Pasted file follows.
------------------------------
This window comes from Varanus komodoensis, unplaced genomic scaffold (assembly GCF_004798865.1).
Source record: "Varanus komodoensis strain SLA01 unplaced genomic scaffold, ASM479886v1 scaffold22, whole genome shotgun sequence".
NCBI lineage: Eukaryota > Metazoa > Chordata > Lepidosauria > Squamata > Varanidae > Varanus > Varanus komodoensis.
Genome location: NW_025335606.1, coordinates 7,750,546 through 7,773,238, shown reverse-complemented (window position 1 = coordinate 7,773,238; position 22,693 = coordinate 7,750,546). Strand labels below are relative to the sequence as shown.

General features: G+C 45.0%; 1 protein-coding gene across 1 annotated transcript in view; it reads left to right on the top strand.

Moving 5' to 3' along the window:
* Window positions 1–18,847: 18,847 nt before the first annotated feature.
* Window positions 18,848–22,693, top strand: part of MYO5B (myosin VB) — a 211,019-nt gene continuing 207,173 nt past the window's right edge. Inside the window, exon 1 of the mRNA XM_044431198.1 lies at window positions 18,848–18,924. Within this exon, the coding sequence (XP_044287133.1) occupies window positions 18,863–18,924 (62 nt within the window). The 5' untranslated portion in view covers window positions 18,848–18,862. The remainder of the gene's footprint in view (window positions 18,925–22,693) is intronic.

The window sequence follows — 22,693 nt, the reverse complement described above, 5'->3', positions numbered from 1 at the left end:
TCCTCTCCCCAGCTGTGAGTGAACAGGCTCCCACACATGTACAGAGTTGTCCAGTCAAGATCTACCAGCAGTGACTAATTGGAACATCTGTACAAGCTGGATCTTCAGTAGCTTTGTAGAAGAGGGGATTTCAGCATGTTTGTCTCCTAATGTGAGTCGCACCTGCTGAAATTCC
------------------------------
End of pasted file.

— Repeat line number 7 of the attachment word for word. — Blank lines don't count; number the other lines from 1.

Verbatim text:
* Window positions 1–18,847: 18,847 nt before the first annotated feature.